How do stores or coffee-shops with free wifi block torrent use?

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Recently, I was having issue with my home wifi, so I went to the Apple Store to see if my laptop worked fine on their wifi, just to eliminate the laptop from the problem. I connected and was able to surf the web, but then I opened uTorrent, and noticed nothing connected, and I wasn't able to upload/download.

Recently, I was having issue with my home wifi, so I went to the Apple Store to see if my laptop worked fine on their wifi, just to eliminate the laptop from the problem. I connected and was able to surf the web, but then I opened uTorrent, and noticed nothing connected, and I wasn't able to upload/download. Later on, I went to a coffee shop that has free wifi, and it was the same thing. Curious, I looked this up online, and saw it is normally very hard to block uploading/downloading, etc. So I'm just curious, how do stores that offer free wifi block people from downloading torrents? They didn't block the port, because I randomized the port several times. Thanks!

Other answer:

Dharma_James:
There are several ways they can do it. Yes, they can block ports, as you experimented with. Many will also generally check out certain types of traffic – though you have to be able to download to start that sort of traffic. Most of it will depend on the firewall in use these days – modern (generally enterprise level) ones will actually inspect and block the traffic, regardless of port. They've even coined a newer term for them – Unified Threat management devices.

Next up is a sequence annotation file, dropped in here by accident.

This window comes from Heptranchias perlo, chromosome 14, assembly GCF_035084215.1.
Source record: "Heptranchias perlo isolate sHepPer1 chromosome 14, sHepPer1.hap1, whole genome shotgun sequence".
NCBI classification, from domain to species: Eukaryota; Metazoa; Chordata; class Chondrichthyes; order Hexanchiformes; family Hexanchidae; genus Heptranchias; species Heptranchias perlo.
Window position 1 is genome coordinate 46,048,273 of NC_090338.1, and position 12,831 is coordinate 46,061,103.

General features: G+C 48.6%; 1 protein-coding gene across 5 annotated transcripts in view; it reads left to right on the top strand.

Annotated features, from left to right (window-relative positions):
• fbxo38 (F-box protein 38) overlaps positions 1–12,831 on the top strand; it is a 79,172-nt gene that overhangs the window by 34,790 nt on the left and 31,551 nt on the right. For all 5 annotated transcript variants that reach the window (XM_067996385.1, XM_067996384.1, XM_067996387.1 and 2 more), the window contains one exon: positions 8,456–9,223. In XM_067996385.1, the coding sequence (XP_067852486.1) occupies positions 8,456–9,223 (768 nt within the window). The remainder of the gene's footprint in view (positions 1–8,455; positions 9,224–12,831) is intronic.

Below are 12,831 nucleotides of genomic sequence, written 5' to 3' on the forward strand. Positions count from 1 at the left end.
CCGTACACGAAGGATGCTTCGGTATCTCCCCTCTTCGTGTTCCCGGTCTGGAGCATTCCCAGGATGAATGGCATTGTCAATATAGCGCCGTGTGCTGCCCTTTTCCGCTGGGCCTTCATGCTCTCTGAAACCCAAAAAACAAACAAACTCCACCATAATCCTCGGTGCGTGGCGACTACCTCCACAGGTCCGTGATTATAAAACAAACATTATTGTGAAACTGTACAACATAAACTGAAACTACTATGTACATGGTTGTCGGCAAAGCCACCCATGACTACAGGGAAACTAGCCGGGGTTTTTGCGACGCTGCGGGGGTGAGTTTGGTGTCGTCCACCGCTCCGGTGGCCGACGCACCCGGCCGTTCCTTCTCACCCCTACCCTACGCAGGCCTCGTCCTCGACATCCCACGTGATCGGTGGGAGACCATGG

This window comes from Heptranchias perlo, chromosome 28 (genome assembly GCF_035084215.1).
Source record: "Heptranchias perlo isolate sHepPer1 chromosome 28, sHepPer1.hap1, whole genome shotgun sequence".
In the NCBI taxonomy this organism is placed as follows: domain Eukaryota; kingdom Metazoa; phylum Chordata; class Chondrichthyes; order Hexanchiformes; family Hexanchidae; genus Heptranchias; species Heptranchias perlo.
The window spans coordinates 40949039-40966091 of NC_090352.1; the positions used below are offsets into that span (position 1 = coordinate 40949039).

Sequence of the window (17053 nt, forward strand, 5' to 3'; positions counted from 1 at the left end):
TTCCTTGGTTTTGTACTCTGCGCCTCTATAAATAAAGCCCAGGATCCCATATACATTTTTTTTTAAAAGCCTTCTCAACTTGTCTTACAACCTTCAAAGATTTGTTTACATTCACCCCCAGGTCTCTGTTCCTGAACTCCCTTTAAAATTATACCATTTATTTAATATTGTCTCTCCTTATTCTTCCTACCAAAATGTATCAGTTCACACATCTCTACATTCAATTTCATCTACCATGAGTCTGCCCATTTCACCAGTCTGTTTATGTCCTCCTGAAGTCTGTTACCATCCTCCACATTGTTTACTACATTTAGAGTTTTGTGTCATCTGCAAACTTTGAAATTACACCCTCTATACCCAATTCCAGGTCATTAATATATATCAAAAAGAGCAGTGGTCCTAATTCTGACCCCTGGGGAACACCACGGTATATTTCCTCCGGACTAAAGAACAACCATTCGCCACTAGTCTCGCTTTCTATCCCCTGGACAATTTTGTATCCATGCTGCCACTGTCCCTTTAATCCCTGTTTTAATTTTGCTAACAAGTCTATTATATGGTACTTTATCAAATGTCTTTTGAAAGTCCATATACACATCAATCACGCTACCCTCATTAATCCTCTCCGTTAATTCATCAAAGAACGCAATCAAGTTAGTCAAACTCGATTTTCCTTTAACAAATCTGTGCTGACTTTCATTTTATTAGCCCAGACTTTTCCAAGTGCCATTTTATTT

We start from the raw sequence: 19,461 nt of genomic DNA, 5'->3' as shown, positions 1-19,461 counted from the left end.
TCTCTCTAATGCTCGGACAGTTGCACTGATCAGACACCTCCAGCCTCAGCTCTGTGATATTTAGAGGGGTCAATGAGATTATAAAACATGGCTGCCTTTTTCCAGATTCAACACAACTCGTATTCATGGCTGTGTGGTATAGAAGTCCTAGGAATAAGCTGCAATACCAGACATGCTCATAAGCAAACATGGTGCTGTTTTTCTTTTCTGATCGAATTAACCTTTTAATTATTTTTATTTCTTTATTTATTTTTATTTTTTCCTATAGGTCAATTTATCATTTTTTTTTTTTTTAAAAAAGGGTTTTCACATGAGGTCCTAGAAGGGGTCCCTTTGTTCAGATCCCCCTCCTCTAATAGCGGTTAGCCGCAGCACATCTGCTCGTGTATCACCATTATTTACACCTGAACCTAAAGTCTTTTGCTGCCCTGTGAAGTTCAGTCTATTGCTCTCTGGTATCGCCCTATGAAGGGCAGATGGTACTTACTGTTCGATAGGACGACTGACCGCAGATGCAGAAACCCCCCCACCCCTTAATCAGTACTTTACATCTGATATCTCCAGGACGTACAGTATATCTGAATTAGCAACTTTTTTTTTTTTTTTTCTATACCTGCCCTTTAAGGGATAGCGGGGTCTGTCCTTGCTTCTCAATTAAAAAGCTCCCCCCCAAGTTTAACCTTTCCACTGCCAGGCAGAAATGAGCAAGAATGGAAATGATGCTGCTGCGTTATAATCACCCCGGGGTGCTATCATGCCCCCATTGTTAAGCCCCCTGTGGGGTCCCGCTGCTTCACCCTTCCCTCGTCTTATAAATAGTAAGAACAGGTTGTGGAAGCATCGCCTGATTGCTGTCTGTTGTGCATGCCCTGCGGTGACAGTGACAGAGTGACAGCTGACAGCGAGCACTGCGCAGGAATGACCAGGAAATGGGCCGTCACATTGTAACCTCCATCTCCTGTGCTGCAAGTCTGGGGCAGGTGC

Robert J:
Most likely they have a "blanket" firewall with only specific ports open for web browsing and email access, plus an IP block list of known dubious sites.

That's quite common for businesses etc.

In other words, _every_ port is blocked except ones they consider safe, when used to safe sites or servers.

Firewalls have different options for "default policy" actions if no specific rule exists. Set that to "deny" or "drop" and no traffic is allowed unless there is an over-riding rule to permit it.

3DSMaxinator:
They may block known port ranges that utorrent uses. Even though you randomized the ports, they only randomize within a specific range (lets say 31000-99999 as an example). Some people beat it out by using a vpn temporarily.
Tracy L:
There are indeed filtering systems available and very worthwhile for "FREE" use connections. The people that offer free use have to PAY for bandwidth to give away, they really don't want to pay for your use of torrents!
Why do you think they filter that use? Here is one good reason … torrents often offer illegal downloads of copyrighted material. The person whose connection you use is responsible for your illegal download thus they keep it shielded. Why should they have to pay for your criminal acts.
Skoda John:
We had a list of blocked sites supplied to us once a week. Any site that was blocked would not connect. This is quite common.
Kristian:
Many "public" wireless networks have firewalls that only allow TCP port 80 (http), TCP port 443 (https), TCP and UDP port 53 (DNS) traffic through. Anything else is blocked.
?:
yes
Abdullah:
take it easy . it is not a big problem

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